Ben Hanson: Once we assume that the quality of the garments themselves is assured, there’s another key factor in customers’ willingness to hold onto premium products rather than opt for something more disposable: fit.  It’s no secret that shoppers’ body shapes have changed alongside their tastes and their demand for new styles; how do retailers and brands go about ensuring that their garments don’t just endure, but fit and feel good enough for customers to want to keep?

Philippe Ribera: Fit is a crucial factor in a garment’s success or failure. The most successful retailers are those who really know what fits their target consumer. Many rely on fit models chosen for their similarity to a target market, but this method is far from foolproof: the model’s shape may change, he or she might not be available at the time of fitting, a model only represents a single size. A more surefire method is to identify “winning” garments, or those patterns known to have a successful fit, and use those patterns as a base for developing new styles. Graded and stored electronically those patterns provide a more consistency and reliability that using a human fit model each time.

Ben Hanson:  Lastly, how much of this improvement – in quality, in fit, in durability and in brand loyalty – is enabled by technology?  Is it possible for retailers and brands to achieve the same goals by adhering to their existing methods?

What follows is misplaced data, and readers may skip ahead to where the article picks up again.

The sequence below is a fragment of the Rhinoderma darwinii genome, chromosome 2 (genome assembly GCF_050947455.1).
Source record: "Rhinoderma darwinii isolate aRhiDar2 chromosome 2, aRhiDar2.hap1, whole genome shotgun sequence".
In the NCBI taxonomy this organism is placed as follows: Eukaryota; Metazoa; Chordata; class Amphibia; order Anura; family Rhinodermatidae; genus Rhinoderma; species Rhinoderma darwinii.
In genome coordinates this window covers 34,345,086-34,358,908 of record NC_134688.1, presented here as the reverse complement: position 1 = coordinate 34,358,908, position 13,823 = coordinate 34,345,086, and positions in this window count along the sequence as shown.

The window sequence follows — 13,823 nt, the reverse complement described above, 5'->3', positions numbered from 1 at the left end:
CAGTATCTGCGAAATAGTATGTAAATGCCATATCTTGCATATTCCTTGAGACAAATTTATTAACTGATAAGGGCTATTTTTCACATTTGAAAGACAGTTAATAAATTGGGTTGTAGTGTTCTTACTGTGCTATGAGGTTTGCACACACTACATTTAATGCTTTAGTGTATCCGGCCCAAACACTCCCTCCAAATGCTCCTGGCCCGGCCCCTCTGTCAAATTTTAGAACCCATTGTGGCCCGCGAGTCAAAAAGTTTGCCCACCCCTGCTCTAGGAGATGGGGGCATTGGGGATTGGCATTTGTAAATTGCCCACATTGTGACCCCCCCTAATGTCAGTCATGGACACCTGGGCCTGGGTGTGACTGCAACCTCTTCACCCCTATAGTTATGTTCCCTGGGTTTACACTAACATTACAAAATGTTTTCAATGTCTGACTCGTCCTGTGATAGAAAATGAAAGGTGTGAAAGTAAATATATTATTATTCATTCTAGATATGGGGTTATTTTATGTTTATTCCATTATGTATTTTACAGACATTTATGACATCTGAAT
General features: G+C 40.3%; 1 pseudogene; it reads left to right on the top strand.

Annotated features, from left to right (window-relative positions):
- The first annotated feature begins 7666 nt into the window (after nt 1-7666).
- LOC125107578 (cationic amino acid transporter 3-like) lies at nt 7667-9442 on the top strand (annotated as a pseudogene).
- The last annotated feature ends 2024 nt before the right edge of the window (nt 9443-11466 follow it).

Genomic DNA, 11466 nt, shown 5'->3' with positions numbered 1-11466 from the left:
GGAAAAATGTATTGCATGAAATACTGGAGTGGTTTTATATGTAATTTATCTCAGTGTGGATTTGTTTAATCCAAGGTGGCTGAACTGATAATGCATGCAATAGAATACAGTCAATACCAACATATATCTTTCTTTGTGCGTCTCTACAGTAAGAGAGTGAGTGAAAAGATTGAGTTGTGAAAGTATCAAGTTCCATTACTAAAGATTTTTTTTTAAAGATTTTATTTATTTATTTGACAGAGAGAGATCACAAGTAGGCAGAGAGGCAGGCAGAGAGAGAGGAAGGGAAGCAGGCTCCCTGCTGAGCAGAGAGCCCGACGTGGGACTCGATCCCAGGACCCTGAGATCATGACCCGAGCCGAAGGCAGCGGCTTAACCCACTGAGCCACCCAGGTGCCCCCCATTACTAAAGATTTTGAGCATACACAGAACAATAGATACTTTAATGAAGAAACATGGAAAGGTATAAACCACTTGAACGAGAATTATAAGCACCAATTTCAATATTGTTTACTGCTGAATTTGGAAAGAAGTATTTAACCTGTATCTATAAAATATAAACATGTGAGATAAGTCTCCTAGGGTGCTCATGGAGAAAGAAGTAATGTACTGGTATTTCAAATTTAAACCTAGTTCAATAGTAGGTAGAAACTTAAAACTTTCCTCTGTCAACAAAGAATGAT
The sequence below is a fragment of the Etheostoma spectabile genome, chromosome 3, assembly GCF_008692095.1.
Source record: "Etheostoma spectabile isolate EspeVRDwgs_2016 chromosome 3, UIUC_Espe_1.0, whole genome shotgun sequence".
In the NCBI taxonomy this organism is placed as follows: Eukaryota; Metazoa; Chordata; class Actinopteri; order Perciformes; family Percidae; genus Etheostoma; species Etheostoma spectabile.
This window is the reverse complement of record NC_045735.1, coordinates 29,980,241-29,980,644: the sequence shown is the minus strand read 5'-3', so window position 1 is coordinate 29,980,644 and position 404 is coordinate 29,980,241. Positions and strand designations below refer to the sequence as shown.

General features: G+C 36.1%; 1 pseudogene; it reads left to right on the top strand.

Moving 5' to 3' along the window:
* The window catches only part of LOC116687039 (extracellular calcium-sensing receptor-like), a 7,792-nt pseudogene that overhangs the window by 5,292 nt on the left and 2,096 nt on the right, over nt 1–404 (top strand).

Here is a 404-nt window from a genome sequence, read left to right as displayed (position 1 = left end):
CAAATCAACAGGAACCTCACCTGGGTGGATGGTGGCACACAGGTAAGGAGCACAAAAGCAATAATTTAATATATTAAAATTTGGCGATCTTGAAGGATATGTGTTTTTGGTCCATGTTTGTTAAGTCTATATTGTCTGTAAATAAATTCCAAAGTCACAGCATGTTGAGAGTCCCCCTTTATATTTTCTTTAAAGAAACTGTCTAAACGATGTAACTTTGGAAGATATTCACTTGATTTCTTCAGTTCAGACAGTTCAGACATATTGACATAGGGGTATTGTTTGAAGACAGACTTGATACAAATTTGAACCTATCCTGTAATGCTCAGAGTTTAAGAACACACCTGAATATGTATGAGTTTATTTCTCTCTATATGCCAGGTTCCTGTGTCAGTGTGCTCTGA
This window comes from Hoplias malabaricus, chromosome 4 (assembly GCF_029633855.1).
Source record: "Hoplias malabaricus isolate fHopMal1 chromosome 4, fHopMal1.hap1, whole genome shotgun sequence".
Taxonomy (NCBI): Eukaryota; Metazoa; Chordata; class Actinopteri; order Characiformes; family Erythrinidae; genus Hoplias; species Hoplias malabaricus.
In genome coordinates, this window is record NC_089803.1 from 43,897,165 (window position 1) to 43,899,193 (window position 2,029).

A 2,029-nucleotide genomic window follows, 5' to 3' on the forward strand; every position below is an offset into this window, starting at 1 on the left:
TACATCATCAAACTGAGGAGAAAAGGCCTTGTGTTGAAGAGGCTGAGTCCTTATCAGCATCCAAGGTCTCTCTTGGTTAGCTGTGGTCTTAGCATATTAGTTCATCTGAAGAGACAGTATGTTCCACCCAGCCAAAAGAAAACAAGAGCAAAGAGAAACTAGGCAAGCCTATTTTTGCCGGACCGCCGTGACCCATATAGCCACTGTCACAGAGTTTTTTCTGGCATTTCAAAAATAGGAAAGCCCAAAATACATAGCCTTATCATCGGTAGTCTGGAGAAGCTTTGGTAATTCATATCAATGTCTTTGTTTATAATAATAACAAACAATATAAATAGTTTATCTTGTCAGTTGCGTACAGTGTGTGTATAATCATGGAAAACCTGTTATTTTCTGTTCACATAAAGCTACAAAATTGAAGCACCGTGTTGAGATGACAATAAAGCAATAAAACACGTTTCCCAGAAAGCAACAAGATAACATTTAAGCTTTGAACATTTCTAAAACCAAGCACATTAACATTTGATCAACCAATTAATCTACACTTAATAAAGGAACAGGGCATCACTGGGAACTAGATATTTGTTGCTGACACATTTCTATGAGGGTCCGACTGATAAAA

Philippe Ribera: The “existing methods” means manual methods, which are no longer sufficient in the face of increasing product diversity and consumer demand. The increasing complexity of garment design and development demands a sophisticated response. Computerised flat pattern engineering systems now allow faster and more accurate pattern generation, but still rely on physical fitting for development. 3D technology, however, offers the possibility to perform fitting on a virtual mannequin specifically adjusted to reflect the consumer target. This enables more accurate fitting across the whole size range while significantly reducing the number of fit samples needed to validate a style. It’s quite common to see a reduction from four samples to a single, final physical sample.

The bewildering array of manual and computer systems that companies relied on in the past to manage collection development just doesn’t cut it anymore. Today, Product Lifecycle Management (PLM) systems help control and manage the timely completion of the many parallel processes implicit in bringing a garment to market. A competent PLM system presents accurate, appropriate, and filtered data to reduce time wasted hunting down information. In addition to storing information in a single, shared database, PLM systems manage task execution within each process. Data reports keep team members up to date on action to be taken, resulting in fewer errors and late deliveries. PLM implies reviewing and refining process; it is much more than “just” a software implementation.

About Ben Hanson

As WhichPLM’s Contributing Editor, Ben is responsible for our style, and provides much of the on-the-ground reporting and interviews that have come to characterise the magazine. As a professional writer and editor, Ben has worked for film and television, national newspapers, international corporations, and glossy magazines prior to becoming one of the PLM industry's best-known writers.

View Ben Hanson's profile →